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    How to Read Drawings 101 [USA]

    By fictional\_/Christopher
    Jul 22, '17 7:44 PM EST

    Twenty (20) years ago (1997) as incoming freshmen students we were told by academics – “You’ll learn construction drawings and contract documents when you get a job, but if you’re interested there always is Architectural Graphic Standards and D.K. Ching and exam study guides.”  This is still the case today. 

    They also told us “Most of you will not graduate as architects, most of you will not ever earn your license, possibly none of you will ever run a firm, and most importantly you’ll never make much money.

    There is a direct correlation between those two statements.  Moreover, if a generation ago young budding architects were told - you’ll learn all you need to know in practice so no need to cover it in school - what are they teaching now considering most that teach have limited experience in practice and were told the same thing a generation ago or more.  Why would anyone expect to graduate ready for the profession they were not trained for? Why should you expect to earn any money if you graduated with no basic skills? 

    You can think outside the box, but can you draw that?

    The debate: Architecture Academia versus Practice is so common and discussed so often there is no need to belabor it anymore.  It’s also a boring discussion, so I’ll just bring you up to speed by reviewing portions of a set of drawings that are about 80 years old.

    Let’s start with the basics - theoretically academically.  In practice everything an architect does converges into one set of documents – CD’s (a.k.a Construction Documents & Services).  Technically CD means Contract Documents, but they usually are Construction Drawings.  In these drawings there is the accumulation of design, intent, liability, guidelines, instructions, code and zoning resolutions and confirmations, consulting engineer and vendor design and data, and the cost of a building.  Its more technical than this, but the details of this process and production are what you’d learn in practice, no?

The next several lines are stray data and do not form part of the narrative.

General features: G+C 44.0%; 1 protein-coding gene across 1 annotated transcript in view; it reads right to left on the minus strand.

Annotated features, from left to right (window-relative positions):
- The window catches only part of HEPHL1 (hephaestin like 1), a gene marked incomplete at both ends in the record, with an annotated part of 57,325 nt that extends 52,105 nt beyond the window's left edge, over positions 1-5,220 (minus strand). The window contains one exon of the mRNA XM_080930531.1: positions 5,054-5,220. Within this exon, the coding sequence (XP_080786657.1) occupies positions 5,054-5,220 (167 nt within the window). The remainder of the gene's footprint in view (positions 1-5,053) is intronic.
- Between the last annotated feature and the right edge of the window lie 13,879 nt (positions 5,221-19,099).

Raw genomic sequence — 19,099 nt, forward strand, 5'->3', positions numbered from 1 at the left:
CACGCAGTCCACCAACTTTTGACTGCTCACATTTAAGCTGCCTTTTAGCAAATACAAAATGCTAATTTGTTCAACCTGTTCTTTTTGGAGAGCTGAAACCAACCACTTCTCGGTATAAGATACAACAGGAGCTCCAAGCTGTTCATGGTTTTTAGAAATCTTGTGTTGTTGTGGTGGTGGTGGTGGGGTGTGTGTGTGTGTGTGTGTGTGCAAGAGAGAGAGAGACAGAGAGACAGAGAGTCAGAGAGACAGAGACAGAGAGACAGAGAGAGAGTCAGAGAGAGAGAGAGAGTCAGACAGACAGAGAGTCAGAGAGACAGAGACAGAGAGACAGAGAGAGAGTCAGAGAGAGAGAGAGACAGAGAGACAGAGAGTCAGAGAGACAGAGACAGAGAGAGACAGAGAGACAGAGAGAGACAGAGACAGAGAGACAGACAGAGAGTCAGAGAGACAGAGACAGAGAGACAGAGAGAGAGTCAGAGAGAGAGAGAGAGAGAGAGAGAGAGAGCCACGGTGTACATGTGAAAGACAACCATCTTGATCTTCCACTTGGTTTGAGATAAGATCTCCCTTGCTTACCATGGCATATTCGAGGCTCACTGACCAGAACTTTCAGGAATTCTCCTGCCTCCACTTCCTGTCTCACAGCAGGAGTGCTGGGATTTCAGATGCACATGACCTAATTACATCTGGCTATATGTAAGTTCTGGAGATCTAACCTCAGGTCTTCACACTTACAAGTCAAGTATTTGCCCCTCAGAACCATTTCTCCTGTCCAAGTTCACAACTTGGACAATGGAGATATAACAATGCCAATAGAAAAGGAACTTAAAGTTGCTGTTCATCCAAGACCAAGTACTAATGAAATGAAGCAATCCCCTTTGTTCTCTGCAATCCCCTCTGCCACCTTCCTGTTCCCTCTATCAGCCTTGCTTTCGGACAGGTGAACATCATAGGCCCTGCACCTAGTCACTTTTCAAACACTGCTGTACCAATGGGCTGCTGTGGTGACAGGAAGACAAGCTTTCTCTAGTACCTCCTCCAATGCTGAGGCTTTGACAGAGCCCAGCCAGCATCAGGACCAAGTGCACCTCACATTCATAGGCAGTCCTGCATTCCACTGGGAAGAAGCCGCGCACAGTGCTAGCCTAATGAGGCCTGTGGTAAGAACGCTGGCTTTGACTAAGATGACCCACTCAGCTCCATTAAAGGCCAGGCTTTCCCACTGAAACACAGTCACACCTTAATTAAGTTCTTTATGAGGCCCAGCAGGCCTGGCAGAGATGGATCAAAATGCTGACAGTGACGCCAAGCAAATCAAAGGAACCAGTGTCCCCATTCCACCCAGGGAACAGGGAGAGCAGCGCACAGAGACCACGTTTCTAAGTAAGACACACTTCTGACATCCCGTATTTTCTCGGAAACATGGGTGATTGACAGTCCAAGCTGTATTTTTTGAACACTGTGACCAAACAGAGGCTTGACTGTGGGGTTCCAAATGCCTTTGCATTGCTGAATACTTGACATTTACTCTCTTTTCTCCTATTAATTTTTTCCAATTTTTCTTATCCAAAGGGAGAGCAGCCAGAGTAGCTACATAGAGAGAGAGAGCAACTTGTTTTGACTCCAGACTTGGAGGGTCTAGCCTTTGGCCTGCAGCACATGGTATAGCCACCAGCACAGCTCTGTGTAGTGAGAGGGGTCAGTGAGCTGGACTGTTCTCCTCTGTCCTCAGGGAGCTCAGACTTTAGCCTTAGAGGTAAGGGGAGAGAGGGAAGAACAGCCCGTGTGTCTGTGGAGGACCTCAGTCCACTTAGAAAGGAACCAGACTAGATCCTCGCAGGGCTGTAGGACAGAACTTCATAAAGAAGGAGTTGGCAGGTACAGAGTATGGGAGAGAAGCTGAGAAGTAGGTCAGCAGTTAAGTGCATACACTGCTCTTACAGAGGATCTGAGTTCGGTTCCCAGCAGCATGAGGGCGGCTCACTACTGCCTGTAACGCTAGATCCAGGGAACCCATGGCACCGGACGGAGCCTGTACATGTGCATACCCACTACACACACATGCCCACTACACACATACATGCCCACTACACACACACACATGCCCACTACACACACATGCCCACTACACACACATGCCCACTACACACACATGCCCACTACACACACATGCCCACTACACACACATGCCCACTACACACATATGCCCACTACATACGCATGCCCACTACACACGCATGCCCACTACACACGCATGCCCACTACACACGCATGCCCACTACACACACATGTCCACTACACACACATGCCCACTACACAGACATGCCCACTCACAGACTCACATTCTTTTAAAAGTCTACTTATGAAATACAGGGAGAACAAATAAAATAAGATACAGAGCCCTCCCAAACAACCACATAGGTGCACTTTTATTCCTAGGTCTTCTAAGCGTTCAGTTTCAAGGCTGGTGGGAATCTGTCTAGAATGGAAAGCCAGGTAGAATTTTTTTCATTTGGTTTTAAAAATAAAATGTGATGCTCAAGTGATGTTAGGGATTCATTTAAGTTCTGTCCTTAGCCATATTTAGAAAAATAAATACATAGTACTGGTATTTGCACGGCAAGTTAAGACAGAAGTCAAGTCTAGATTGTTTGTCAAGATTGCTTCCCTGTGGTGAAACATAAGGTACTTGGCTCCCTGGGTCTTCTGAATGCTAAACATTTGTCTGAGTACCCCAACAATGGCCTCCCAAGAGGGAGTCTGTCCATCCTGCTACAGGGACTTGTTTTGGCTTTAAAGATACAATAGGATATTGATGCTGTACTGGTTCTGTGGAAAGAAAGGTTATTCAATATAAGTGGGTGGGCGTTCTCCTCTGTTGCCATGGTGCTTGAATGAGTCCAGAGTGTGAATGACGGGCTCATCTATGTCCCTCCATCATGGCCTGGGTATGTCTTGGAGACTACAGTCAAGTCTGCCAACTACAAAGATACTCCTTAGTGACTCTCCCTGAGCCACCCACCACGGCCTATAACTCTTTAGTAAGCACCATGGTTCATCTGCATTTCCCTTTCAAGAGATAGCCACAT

The drawings below from 80 years ago cover all the basic parts of a typical building and are coordinated in the form of a 2D drawing that most members of the industry (construction) can read and build from. 


    [The Eldorado, not the drawings below]

    Emery Roth and Sons did a lot of work in New York City and there is a good chance if in NYC you’ve walked by one of their buildings where cornerstones were engraved with this architecture firms name on it.  Instead of a cornerstones now it’s about exposure on the web.  Chronologically, between the cornerstone and the web there were those things called magazines and monographs! (such a short phase in history, the coffee table is so lonely on the web).  You probably know The Eldorado from photos of Central Park.  Emery Roth and Sons work is  noteworthy and the likes of Paul Goldberger have covered their work in the New York Times.  The drawings we are reviewing, construction drawings, are stored in a collection at Columbia University.

    Enjoy.

    [below is a play by play with some modern day Revit definitions, I will be channeling John Madden on this one]

    [Titleblock - This is where you put the title of the project in a block, lines that frame in the information, but in case you went to architecture school and did not learn this, the city of New York will help you - click here]